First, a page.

These teachers say they often have to deal with the impression that there isn’t any room for creativity in computer science and coding. But Earsketch has a strong record of capturing the imaginations of students, especially those typically not strongly represented in computer science, such as female students.
“We don’t have a lot of strong girl presence in that Computer Science side. I think this is a great way to get them to realize that ‘Oh, I can still do that creative stuff!’”
Other teachers at the seminar agreed with this sentiment.
“I think my students need Earsketch because for one, it’s programming, which is something that I teach and something that I’m passionate about, and it’s something I want my students to be passionate about,” Shaneal Robertson said. She is a computer science teacher at Tri-Cities high school in Fulton county. Tri Cities high school is a magnet school for the performing arts, which makes Earsketch an ideal tool to capture the interest of her students in learning coding.
2011 — Project co-founded by Brian Magerko (Digital Media) and Jason Freeman (Music); initial funding awarded from National Science Foundation.
2012 — First EarSketch summer camp for high school students launched at Georgia Tech.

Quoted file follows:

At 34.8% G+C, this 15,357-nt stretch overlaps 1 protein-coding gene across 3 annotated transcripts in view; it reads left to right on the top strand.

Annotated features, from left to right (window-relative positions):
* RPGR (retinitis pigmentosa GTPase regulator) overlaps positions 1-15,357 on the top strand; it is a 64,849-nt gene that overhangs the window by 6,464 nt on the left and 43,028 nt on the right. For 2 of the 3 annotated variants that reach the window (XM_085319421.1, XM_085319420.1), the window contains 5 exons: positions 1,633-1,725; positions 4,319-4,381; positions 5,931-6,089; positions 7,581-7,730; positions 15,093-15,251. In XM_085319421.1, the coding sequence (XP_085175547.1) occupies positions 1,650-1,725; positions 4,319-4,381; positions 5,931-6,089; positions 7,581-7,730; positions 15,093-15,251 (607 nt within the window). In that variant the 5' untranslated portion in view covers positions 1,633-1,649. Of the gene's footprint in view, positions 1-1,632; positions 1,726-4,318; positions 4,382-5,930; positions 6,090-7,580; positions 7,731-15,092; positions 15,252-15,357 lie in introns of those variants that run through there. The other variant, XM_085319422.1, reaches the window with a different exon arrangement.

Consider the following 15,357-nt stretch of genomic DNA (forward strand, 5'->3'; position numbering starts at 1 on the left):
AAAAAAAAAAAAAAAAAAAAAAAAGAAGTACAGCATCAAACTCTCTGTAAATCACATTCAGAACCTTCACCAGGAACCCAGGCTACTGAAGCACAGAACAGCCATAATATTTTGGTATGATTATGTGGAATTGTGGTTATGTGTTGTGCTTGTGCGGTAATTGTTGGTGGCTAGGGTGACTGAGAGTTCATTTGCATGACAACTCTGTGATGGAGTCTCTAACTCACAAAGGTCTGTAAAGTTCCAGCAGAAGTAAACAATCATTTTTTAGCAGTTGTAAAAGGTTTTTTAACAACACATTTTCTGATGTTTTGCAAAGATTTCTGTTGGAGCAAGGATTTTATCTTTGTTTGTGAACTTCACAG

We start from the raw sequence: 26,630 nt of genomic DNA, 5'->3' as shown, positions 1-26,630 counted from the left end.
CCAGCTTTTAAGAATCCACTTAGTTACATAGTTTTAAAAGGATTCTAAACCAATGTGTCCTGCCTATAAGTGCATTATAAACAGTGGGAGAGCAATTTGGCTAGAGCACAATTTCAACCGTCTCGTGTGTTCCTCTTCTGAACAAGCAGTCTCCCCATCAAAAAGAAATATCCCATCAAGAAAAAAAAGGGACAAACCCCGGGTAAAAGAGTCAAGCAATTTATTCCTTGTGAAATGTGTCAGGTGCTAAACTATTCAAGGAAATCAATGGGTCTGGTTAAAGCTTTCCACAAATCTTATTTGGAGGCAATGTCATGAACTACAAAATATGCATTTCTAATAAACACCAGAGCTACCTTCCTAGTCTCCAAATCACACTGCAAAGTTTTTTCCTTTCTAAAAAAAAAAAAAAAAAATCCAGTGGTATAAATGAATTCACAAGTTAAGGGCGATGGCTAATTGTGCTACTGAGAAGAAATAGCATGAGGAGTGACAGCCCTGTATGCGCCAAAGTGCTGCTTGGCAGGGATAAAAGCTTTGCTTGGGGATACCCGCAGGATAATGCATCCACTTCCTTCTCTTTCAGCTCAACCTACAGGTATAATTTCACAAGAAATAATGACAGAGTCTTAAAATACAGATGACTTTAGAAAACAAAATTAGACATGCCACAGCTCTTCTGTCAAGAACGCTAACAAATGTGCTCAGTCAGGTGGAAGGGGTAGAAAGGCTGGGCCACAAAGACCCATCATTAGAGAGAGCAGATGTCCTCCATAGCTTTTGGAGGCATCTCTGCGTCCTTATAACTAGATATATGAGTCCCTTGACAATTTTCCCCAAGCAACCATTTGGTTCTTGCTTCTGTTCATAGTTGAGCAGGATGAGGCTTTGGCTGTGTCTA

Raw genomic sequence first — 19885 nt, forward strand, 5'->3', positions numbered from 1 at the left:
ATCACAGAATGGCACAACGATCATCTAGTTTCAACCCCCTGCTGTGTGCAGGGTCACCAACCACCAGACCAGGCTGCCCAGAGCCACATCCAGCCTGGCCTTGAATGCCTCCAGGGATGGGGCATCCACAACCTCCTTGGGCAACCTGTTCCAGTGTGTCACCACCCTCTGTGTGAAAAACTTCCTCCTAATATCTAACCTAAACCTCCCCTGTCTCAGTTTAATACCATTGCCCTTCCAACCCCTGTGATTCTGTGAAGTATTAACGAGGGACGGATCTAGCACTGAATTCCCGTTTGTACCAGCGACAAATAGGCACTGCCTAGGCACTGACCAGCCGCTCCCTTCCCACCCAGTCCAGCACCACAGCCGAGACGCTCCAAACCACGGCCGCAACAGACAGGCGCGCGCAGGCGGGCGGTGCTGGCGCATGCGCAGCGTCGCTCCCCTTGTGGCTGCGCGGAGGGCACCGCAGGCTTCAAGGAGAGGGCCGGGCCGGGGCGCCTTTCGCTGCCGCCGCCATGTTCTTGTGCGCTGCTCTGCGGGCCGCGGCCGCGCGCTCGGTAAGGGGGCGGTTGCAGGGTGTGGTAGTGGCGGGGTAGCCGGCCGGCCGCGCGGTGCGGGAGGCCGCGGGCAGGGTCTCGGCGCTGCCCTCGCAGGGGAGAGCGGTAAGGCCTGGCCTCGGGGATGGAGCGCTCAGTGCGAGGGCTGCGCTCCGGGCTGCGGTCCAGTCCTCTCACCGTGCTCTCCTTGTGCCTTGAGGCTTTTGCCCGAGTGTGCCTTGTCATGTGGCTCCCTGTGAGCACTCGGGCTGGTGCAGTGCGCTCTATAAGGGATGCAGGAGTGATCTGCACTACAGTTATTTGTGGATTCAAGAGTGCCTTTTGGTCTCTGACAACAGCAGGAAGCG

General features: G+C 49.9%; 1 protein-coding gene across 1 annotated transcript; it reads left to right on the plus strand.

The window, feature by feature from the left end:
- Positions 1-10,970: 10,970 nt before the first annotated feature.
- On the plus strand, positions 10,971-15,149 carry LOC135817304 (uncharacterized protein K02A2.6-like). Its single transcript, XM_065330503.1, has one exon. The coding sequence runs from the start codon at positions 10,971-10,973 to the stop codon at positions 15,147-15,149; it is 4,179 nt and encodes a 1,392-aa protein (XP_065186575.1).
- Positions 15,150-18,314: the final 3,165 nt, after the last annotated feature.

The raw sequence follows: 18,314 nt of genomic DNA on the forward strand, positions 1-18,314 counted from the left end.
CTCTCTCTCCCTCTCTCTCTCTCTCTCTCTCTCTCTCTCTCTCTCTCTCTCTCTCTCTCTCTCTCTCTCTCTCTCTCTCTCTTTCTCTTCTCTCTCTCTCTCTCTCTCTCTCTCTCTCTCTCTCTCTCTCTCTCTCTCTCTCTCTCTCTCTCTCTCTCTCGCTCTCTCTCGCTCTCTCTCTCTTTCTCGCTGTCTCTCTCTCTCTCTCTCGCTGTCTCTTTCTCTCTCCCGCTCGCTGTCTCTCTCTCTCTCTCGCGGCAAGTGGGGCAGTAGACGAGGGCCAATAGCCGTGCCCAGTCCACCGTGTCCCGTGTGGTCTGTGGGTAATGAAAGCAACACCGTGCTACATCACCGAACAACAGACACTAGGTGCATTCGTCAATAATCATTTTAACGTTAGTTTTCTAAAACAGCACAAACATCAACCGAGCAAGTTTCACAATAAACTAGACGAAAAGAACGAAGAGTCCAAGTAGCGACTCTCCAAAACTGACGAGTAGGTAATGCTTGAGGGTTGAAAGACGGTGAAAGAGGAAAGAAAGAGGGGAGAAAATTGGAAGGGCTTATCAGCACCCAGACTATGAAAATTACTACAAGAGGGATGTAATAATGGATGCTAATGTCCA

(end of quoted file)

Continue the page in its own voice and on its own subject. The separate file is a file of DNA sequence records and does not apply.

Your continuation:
2013 — EarSketch first used in a high school computer science class; pilot research study demonstrates the potential of EarSketch to engage diverse populations of high school students; first EarSketch course launches on Coursera.
2014 — EarSketch team launches a free, web-based version of EarSketch; new funding awarded from the National Science Foundation to focus on EarSketch in the new AP Computer Science Principles course; first EarSketch summer training course for teachers is offered.
2015 — EarSketch team begins a multi-site pilot study in Gwinnett and Fulton county schools; new funding awarded from the National Science Foundation to develop college-level EarSketch curriculum and from the Blank Foundation to develop a summer camp program for younger students.
2016 — EarSketch surpasses 50,000 unique users in all 50 states and 100+ countries and is used to train high school teachers in New York City, Maryland, and Georgia; TuneTable, a tabletop programming environment connected to EarSketch, is installed at the Museum of Design in Atlanta.